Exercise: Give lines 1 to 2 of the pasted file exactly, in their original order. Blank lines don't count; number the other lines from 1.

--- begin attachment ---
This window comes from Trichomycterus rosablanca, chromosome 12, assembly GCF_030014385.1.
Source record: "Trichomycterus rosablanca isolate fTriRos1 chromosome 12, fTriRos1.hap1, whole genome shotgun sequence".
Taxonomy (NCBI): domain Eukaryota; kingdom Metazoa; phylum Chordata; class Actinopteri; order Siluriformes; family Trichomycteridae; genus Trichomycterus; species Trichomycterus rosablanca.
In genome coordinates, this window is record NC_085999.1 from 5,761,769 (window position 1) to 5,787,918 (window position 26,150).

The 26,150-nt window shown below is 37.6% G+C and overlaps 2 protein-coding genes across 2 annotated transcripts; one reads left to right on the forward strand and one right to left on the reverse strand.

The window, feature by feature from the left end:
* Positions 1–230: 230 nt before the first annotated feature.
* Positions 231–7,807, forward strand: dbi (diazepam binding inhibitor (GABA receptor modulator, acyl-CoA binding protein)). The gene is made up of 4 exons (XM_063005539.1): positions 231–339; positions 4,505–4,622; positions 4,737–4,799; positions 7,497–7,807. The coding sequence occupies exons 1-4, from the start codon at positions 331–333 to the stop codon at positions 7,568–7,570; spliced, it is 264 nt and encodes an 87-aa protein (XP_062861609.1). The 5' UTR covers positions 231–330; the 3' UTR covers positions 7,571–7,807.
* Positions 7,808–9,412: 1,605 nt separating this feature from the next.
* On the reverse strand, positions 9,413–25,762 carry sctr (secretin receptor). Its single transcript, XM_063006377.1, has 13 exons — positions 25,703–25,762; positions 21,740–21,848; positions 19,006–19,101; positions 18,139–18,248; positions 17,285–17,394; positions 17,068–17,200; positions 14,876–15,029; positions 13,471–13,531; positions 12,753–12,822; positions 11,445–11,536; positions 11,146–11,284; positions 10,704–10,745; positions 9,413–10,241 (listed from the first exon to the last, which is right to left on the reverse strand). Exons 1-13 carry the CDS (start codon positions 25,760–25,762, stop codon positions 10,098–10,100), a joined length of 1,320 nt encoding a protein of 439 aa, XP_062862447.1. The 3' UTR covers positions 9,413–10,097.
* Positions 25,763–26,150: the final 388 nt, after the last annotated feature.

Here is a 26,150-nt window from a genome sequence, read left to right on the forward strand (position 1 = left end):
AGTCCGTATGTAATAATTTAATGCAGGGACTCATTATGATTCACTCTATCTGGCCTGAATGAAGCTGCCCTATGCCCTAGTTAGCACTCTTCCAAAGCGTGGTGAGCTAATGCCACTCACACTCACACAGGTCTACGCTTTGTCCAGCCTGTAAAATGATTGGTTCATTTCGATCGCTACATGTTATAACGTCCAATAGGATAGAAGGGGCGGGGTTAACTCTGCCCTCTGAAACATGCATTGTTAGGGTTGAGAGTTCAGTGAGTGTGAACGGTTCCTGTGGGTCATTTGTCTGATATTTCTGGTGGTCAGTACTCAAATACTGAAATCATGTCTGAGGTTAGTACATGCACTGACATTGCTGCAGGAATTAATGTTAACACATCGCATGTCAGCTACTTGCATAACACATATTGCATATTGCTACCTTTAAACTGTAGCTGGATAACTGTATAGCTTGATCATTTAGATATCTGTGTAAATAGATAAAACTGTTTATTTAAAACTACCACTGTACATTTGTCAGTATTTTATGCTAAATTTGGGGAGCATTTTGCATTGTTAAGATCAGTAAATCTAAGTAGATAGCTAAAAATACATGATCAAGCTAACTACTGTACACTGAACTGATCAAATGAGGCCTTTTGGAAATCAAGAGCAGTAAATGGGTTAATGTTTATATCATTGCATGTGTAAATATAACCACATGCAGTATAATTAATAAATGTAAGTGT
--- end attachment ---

This window comes from Trichomycterus rosablanca, chromosome 12, assembly GCF_030014385.1.
Source record: "Trichomycterus rosablanca isolate fTriRos1 chromosome 12, fTriRos1.hap1, whole genome shotgun sequence".